Ruth George MP for High Peak visited Buxton & Leek College last week to take questions from students and staff on the impact of a decade of funding cuts to further education.
Ruth’s visit was planned in conjunction with Colleges Week 2018, a national event organised by college staff, students and supporters, plus the education unions to lobby the government to provide fairer funding of FE in the budget and the next spending review.
Students at the round table discussion held at the Buxton campus asked Ruth questions such as why the government had cut funding, the impact on Colleges in relation to Brexit and where the extra funding that Labour proposes in their manifesto, would come from.
Len Tildsley, Principal of the College, speaking to the students before the discussions began, said:
“Colleges Week is a national campaign to raise awareness of our plight; to seek additional funding for further education. The intention of this discussion is to get Ruth on side to lobby the government on our behalf.”
Ruth said she didn’t need any persuasion that colleges needed extra funds and believed if 16 to 17-year-olds had the vote, the current government wouldn’t treat FE and standards of living for the age group as poorly as they do.
Speaking after the discussion she further commented:
“I was delighted to call into Buxton & Leek College, where my own son studied Business a few years ago, to speak with current students and staff about the Love Our Colleges campaign which I fully support. Education up to 18-years-old is now compulsory and it’s the most important time for young people to acquire the skills and qualifications they need to go into higher education or start a career.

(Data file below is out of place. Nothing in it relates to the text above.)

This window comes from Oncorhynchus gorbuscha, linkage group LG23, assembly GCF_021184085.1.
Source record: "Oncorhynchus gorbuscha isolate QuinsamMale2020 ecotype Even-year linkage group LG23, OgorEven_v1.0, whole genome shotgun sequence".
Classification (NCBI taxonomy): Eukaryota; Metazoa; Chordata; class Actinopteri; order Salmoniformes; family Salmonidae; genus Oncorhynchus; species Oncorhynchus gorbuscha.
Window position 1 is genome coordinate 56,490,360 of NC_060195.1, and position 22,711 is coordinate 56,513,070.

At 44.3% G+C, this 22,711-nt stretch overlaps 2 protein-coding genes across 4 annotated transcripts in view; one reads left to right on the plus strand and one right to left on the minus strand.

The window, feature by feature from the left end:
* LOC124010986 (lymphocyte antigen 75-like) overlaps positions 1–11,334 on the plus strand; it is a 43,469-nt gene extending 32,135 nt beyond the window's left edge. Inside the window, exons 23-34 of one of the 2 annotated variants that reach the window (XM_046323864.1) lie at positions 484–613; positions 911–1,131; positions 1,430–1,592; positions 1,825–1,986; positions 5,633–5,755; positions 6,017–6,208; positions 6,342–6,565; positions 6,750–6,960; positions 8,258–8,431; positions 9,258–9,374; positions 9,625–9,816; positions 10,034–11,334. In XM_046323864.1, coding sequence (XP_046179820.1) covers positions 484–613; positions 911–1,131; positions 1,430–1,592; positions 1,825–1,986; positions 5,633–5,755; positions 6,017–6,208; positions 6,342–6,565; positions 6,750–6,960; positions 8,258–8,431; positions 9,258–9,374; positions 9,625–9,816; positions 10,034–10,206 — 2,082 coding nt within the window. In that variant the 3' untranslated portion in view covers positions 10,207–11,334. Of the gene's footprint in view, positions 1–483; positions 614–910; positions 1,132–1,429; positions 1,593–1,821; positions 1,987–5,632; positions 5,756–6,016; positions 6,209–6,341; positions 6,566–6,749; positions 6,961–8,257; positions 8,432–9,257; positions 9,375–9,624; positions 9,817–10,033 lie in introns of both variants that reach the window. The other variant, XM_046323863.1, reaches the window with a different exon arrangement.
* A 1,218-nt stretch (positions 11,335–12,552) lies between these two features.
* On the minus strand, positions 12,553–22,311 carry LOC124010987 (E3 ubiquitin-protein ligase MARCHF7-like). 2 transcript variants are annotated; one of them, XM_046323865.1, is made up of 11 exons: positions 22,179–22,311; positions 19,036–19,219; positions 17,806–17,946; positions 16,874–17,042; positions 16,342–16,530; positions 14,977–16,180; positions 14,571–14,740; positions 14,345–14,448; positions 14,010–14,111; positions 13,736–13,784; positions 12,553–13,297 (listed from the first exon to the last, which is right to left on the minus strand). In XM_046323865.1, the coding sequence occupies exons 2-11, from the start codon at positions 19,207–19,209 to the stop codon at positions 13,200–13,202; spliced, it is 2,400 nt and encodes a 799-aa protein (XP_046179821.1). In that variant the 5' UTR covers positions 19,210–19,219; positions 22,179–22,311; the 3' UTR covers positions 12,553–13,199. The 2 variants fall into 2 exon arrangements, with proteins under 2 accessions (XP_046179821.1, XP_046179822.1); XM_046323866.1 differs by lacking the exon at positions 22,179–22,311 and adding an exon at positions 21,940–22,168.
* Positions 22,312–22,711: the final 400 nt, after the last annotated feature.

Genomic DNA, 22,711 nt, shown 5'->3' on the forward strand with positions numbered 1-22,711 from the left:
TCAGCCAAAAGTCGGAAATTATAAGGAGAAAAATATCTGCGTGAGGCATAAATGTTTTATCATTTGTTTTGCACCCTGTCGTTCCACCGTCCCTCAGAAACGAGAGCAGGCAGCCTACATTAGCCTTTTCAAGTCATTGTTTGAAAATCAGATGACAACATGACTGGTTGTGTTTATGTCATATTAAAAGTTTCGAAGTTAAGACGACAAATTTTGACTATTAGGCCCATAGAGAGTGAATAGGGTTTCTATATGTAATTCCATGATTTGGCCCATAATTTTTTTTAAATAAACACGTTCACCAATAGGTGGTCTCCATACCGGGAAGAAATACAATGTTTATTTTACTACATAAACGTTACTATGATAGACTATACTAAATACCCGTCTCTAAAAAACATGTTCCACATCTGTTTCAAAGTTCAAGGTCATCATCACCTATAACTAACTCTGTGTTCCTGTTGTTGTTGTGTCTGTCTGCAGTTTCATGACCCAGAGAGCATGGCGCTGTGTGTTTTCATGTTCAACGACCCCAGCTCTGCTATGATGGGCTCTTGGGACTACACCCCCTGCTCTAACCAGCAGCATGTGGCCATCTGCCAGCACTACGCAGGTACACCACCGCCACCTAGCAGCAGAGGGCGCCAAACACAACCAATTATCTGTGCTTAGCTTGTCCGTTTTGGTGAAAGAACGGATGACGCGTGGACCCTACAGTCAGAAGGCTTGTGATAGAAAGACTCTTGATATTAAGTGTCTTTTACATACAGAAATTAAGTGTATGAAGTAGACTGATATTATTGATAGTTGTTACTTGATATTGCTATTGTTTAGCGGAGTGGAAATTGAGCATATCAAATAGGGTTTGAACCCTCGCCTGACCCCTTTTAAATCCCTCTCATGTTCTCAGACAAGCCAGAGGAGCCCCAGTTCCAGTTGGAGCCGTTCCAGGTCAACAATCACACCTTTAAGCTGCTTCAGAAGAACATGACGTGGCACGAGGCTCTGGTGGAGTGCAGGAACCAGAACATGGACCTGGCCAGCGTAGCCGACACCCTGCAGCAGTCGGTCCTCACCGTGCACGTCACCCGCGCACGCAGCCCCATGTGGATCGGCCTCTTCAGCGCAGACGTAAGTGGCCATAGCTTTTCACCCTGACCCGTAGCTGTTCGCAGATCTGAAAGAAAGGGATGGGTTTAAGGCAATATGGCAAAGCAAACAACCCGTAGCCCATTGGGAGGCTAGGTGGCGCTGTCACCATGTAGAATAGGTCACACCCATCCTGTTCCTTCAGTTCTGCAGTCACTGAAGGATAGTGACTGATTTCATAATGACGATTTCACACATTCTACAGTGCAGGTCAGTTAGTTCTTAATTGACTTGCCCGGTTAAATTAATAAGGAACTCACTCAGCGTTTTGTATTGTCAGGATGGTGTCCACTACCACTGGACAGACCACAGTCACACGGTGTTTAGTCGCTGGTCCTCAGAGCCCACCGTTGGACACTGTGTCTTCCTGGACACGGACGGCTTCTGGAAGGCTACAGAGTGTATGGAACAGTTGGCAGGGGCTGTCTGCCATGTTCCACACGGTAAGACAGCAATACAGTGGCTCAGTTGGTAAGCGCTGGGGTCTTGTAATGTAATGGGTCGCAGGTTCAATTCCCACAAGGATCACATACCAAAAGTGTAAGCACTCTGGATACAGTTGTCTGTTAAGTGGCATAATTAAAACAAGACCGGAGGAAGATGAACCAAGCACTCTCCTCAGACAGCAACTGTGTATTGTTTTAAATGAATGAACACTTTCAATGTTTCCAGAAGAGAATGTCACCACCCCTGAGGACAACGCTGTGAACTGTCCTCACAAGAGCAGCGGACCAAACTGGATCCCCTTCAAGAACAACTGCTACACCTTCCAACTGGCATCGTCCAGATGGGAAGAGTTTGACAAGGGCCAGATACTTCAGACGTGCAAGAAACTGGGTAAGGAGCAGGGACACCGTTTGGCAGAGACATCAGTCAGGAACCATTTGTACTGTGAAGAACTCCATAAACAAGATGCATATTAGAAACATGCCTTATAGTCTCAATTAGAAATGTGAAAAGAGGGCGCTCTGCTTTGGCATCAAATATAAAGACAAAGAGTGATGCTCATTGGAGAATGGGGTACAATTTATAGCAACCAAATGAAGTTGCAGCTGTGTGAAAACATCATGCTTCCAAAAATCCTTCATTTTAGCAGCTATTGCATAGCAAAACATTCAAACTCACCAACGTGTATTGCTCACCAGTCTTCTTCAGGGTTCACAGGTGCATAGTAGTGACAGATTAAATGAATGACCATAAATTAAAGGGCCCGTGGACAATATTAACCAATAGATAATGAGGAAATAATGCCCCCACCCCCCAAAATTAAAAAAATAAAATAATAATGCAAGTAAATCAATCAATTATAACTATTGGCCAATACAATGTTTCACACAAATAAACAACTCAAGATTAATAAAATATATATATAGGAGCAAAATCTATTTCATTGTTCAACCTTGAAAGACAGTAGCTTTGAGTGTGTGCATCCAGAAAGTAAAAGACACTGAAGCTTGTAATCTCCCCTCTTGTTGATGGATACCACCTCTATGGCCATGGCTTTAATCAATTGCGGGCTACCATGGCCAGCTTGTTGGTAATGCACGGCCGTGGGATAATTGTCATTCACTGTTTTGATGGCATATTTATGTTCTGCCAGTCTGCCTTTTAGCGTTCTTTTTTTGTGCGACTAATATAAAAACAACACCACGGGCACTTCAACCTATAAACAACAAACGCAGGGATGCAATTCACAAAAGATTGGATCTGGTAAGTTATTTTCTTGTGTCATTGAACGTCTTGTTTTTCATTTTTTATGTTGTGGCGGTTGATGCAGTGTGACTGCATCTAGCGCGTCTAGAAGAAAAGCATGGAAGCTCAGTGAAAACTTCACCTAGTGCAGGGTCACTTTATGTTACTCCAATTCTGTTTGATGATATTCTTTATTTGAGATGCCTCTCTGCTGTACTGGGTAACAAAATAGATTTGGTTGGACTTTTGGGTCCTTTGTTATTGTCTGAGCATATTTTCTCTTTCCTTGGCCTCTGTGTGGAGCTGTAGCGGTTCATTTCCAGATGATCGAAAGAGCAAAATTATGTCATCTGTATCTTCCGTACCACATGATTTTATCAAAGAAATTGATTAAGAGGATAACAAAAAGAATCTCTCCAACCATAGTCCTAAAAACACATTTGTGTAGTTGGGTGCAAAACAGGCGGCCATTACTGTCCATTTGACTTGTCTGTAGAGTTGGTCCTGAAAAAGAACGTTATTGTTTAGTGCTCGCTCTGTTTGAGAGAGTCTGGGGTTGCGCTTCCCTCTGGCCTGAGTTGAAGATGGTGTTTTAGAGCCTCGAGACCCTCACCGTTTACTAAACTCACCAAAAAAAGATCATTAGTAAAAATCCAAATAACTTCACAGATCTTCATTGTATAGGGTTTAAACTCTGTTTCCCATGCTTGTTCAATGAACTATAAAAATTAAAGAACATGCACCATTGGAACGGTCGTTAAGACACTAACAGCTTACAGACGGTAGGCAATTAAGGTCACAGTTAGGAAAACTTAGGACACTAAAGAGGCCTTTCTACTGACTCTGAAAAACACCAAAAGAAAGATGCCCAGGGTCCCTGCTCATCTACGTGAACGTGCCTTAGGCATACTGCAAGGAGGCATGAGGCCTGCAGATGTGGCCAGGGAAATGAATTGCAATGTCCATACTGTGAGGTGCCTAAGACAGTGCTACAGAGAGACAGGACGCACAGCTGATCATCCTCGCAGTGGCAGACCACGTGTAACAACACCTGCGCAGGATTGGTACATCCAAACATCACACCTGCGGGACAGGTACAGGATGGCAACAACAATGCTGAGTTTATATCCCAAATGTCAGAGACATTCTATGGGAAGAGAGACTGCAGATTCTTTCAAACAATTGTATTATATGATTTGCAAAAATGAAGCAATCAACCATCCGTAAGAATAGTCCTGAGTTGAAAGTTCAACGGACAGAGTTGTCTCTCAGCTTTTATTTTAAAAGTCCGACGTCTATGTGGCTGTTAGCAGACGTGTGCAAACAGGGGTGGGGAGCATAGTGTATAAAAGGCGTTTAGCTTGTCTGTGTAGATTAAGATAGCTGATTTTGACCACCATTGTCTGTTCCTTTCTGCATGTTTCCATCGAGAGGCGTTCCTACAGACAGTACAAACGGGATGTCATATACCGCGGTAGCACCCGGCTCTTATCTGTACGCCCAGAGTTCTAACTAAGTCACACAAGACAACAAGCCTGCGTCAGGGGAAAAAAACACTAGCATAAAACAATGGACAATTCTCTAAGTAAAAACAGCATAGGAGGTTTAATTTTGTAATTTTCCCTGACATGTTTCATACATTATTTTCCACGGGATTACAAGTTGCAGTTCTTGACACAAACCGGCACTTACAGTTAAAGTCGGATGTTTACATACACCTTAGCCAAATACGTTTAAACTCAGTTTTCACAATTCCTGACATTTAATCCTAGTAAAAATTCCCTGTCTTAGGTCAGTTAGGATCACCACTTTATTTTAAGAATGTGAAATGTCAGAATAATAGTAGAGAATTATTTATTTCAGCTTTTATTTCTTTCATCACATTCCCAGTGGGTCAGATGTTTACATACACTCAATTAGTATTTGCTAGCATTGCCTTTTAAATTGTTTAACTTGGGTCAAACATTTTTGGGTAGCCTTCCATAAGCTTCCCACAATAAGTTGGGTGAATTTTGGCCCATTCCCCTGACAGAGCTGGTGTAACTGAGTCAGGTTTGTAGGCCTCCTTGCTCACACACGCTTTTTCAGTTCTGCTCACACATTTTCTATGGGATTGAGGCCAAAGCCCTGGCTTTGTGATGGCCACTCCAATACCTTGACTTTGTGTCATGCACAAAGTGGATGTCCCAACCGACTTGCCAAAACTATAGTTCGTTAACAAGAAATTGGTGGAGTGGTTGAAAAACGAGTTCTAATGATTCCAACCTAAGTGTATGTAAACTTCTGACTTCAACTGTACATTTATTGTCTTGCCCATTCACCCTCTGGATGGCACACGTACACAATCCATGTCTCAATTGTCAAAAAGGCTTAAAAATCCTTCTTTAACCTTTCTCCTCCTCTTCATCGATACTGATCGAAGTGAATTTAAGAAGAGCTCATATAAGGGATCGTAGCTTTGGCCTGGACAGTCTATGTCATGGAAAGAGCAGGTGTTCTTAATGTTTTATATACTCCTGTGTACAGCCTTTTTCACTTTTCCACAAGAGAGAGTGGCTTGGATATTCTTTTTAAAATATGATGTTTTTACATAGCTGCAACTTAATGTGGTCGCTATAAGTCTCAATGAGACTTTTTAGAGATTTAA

“The government needs to put more money into education as a whole and to make sure it is distributed with the greatest impact on young people’s chances in life. Huge amounts have been allocated to build new free schools, even where they aren’t needed, and into the apprenticeship levy, which colleges can’t access to support mainstream students. Meanwhile, funding for 16-19-year-olds has dropped by almost 30% since 2009. College staff earn, on average, £7,000 less than school teachers and are often on temporary contracts as funding is precarious.
“Overall, companies with multi-million profits have seen their corporation tax halve, whilst the value of shares has doubled, paying more in profit and dividends to the well-off people who own them. The Labour Party would change these priorities and concentrate far more of our country’s resources on education and the valuable role that colleges play.”